Speaker 3:

I was Well beyond any level of excitement that I've ever had, but I was confident. I was confident and so the gunfires and I Assumed my usual position in the back of the pack. This is the way I ran my races and what it allowed me to qualify for the Olympics. And I started to work my way up after about two miles into the race and and my legs were just trashed. They, they would not respond, and it was just so frustrating I backed off and then I tried to mount another effort and it just didn't happen, and so I just hung on, hung on to finish and, and it was just extremely disappointing experience, but it really imprinted me and set me on a Motivational goal for the next Olympics right away. I mean, I was already thinking of Four years later. I was gonna be there, I was gonna do it in terms of an effort level, I think the 10k is just an awful race.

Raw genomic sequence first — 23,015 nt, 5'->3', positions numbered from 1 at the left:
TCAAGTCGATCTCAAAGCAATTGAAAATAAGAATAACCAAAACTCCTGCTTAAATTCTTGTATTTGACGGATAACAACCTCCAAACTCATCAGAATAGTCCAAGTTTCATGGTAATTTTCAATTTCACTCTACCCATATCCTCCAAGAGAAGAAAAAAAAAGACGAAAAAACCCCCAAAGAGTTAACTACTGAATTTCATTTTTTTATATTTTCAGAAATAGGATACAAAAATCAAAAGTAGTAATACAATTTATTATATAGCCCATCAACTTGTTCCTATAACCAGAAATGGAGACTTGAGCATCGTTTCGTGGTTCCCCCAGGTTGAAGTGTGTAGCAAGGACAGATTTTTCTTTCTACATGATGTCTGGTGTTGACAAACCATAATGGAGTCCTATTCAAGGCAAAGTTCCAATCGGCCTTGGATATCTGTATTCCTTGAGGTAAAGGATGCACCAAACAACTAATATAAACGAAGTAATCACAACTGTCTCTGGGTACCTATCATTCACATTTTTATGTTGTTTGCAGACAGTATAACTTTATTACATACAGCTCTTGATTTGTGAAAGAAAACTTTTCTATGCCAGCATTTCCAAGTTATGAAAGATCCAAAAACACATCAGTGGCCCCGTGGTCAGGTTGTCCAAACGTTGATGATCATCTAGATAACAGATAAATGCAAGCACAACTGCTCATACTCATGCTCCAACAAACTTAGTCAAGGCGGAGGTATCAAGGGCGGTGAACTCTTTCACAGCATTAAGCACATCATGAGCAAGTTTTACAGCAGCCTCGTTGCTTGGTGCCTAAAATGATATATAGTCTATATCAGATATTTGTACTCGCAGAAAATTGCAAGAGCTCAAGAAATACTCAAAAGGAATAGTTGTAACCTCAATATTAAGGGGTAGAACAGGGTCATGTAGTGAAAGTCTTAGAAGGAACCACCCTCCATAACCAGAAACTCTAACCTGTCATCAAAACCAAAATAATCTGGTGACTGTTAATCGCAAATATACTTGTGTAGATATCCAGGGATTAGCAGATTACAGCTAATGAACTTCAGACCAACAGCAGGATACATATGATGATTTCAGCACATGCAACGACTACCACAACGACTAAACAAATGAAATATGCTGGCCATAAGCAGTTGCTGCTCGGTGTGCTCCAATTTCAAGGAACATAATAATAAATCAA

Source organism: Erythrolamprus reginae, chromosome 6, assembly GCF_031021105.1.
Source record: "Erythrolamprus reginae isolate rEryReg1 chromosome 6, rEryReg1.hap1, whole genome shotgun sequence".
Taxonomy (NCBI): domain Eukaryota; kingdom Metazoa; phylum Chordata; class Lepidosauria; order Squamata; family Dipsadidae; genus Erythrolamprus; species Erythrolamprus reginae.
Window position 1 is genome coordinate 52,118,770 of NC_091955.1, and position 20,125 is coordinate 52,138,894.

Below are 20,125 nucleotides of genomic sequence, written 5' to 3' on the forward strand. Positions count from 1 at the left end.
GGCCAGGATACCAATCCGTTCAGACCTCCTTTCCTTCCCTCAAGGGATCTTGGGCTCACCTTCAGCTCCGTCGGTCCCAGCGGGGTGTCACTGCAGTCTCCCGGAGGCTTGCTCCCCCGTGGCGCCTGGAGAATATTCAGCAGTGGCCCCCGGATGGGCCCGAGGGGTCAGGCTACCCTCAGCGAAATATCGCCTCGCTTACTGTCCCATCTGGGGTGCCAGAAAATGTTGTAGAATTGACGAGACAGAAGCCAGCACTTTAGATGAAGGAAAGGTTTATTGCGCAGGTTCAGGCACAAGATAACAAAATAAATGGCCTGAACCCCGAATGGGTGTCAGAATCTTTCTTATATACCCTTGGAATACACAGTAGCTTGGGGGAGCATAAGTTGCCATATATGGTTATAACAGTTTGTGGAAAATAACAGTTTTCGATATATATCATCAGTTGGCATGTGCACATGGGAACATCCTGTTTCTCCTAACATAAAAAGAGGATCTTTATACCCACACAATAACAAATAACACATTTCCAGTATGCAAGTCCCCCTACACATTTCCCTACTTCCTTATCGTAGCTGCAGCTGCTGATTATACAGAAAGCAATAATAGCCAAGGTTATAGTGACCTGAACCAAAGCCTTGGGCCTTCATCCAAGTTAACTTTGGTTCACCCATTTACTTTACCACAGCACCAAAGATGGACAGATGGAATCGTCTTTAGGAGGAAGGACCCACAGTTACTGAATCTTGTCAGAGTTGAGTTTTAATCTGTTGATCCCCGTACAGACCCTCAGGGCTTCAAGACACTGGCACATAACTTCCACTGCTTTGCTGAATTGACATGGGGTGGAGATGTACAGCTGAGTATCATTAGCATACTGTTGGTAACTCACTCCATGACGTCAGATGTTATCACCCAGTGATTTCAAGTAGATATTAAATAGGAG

Speaker 2:

Effort level wise when you finish that race. How much, how much discomfort were you in in that race, cardiovascularly, in physically, and when did that start?

Speaker 3:

Well, first of all, carissa, it's only 25 laps, it's in the summer, yes, exactly. Well, to answer your question, I was under duress at about the halfway point, and a lot of the duress deals with my Motivation clinic about how your psychological stress affects your physical stress, and in major ways. And I realize now that because I was under duress and and Didn't feel like I could really perform the way I did, that everything started going in a negative spiral down. My legs started tightening up more than I really felt that they should have, and I just tried to cope with getting through that race, and so my whole mindset at the time was just survival at that point.

Speaker 2:

So if the Jeff Galloway now ran that race and had the same physical issues happening, would mentally you have tackled it differently?

Speaker 3:

Yeah, I would have backed off more early. There were a couple places when I tested myself during the first half of the race and I think that took a lot more out of me than it should have and later on caused me to slow down even more.

Speaker 2: